Ahead of International Women's Day I thought I'd best write something (preferably inspirational) about what it means to be a woman and the challenges we face, but it proved to be quite difficult as I am still trying to work out what it means to be a woman myself.
An article appeared on my Twitter feed which I was lured to read, and it told me how women should be lionesses and should roar about their successes.
I've had plenty of successful moments in my life, many of which I have shouted about. I've also had many I've not shouted about. I feel like I'm done with shouting about my successes in life now - especially when those successes now seem much smaller than once they were.
It seems as though younger women are overtaking me in the professional and personal sphere - maybe I should feel compelled to keep pushing myself to achieve more success so I can shout about it publicly? Meh. That feels like a lot of effort! Particularly when I am quite happy to let those younger women overtake me while I focus on other goals.
Is this an age thing or an aspect of "becoming" as Michele Obama may say?
I've not read Becoming yet, it's on my 'to-read' list which is almost as long as my 'to-do' list, but I feel less inclined to rush through either nowadays - I'm happy to just keep moving forward, evolving, to see where my journey takes me.
Another quote I like is: "Never complain, never explain" - something which the late Queen probably never said, but is irreversibly associated with her family.
It's definitely something I should try to do more of, although by choosing to "never complain, never explain" it feels like I would be going against the ethos of what International Women's Day stands for.
By not complaining or explaining, would we perpetuate any remnants of horrendous trains of thought that women should not be outspoken or push themselves forward or stand up for themselves, and each other?
Pictured: IWD is "a global day celebrating the social, economic, cultural and political achievements of women".
In considering what International Women's Day is about I found that: "The day also marks a call to action for accelerating gender parity. Significant activity is witnessed worldwide as groups come together to celebrate women's achievements or rally for women's equality."
Celebrating and rallying are rarely quiet activities, and while I'm quite happy to be in the background I am all for loudly celebrating those women who want to be at the forefront.
Where I once strived to be the boss and strived to the best and strived to be first, now I often find myself not caring as fiercely about those things which had previously seemed so important. It's not that those things aren't important anymore, it's just that things I previously thought were important to me are less so now while other priorities have grown in relevance. This must be part of my own 'becoming'.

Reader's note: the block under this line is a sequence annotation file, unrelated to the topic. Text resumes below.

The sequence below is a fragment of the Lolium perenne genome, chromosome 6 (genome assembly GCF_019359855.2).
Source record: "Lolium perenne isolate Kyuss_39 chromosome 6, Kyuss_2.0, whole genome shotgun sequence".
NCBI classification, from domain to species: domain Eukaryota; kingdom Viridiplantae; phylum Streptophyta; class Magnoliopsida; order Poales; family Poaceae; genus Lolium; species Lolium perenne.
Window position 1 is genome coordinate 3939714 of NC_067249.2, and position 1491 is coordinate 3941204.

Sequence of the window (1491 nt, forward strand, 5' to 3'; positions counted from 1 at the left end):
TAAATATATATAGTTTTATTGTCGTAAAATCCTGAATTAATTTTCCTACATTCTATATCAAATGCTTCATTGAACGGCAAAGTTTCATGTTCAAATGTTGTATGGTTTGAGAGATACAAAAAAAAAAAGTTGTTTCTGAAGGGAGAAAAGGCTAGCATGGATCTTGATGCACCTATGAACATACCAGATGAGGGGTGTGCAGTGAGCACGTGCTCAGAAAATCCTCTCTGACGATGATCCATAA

While I feel inclined to take a step back from any limelight I may have sought or been given, and work quietly towards some personal and professional goals, there are many other women of all ages and outlooks also striving to meet their own personal and professional goals and I really want to support them.
One of the best things about IWD and the wider ethos around it is that we all support each other whatever our individual aims as we all benefit when we lift each other up.
I feel so proud of and for all of the girls and women I know who are working towards their ambitions and realising their goals. Be that studying for school exams, choosing, or changing careers, planning their weddings, raising their babies, and all of the countless other milestones we mark our own and each others' lives by.
When the Women in Public Life group asked for nominations for inspirational women of the future last year I was pleased to nominate two. When I returned to the Express fold in September last year I found myself working with another of the inspirational women of the future. I also know a few of the others through work or their parents or via other means. How lucky am I to know so many inspirational women of the future?
So to all of the Maisie's, Harriet's, Poppy's and other inspirational women of the future - here's to you. I can't wait to see what you and all of your peers achieve in your careers and personal lives - let's celebrate all you've done and all you will do.